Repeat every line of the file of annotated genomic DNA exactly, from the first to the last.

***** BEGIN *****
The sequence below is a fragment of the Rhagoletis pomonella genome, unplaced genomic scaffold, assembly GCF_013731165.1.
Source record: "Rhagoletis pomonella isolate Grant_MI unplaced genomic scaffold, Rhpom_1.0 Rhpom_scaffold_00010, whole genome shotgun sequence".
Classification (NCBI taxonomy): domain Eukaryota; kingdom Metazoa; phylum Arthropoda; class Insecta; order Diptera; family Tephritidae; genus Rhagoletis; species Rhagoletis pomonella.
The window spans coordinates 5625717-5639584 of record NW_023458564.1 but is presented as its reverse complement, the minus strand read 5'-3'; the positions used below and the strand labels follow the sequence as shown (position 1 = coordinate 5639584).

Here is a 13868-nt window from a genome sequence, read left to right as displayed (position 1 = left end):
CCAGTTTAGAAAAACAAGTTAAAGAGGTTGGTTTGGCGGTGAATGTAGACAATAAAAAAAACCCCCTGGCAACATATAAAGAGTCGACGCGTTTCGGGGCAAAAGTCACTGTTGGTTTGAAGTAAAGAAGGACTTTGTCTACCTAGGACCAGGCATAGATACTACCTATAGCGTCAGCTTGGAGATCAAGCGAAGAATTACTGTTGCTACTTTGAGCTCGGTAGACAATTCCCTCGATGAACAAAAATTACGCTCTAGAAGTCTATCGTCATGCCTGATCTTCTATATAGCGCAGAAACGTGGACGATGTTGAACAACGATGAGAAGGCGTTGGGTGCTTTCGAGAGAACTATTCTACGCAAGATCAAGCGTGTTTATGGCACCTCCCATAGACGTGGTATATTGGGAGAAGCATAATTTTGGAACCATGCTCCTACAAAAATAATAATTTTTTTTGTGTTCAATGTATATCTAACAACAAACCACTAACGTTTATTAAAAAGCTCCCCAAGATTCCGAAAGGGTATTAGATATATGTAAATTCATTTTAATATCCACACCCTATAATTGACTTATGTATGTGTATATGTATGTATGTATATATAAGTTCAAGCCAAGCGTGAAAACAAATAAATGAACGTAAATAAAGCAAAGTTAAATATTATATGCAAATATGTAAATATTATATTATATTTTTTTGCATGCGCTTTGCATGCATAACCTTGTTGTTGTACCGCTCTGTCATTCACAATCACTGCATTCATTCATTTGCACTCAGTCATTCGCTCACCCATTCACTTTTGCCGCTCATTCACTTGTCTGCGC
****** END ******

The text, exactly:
The sequence below is a fragment of the Rhagoletis pomonella genome, unplaced genomic scaffold, assembly GCF_013731165.1.
Source record: "Rhagoletis pomonella isolate Grant_MI unplaced genomic scaffold, Rhpom_1.0 Rhpom_scaffold_00010, whole genome shotgun sequence".
Classification (NCBI taxonomy): domain Eukaryota; kingdom Metazoa; phylum Arthropoda; class Insecta; order Diptera; family Tephritidae; genus Rhagoletis; species Rhagoletis pomonella.
The window spans coordinates 5625717-5639584 of record NW_023458564.1 but is presented as its reverse complement, the minus strand read 5'-3'; the positions used below and the strand labels follow the sequence as shown (position 1 = coordinate 5639584).

Here is a 13868-nt window from a genome sequence, read left to right as displayed (position 1 = left end):
CCAGTTTAGAAAAACAAGTTAAAGAGGTTGGTTTGGCGGTGAATGTAGACAATAAAAAAAACCCCCTGGCAACATATAAAGAGTCGACGCGTTTCGGGGCAAAAGTCACTGTTGGTTTGAAGTAAAGAAGGACTTTGTCTACCTAGGACCAGGCATAGATACTACCTATAGCGTCAGCTTGGAGATCAAGCGAAGAATTACTGTTGCTACTTTGAGCTCGGTAGACAATTCCCTCGATGAACAAAAATTACGCTCTAGAAGTCTATCGTCATGCCTGATCTTCTATATAGCGCAGAAACGTGGACGATGTTGAACAACGATGAGAAGGCGTTGGGTGCTTTCGAGAGAACTATTCTACGCAAGATCAAGCGTGTTTATGGCACCTCCCATAGACGTGGTATATTGGGAGAAGCATAATTTTGGAACCATGCTCCTACAAAAATAATAATTTTTTTTGTGTTCAATGTATATCTAACAACAAACCACTAACGTTTATTAAAAAGCTCCCCAAGATTCCGAAAGGGTATTAGATATATGTAAATTCATTTTAATATCCACACCCTATAATTGACTTATGTATGTGTATATGTATGTATGTATATATAAGTTCAAGCCAAGCGTGAAAACAAATAAATGAACGTAAATAAAGCAAAGTTAAATATTATATGCAAATATGTAAATATTATATTATATTTTTTTGCATGCGCTTTGCATGCATAACCTTGTTGTTGTACCGCTCTGTCATTCACAATCACTGCATTCATTCATTTGCACTCAGTCATTCGCTCACCCATTCACTTTTGCCGCTCATTCACTTGTCTGCGC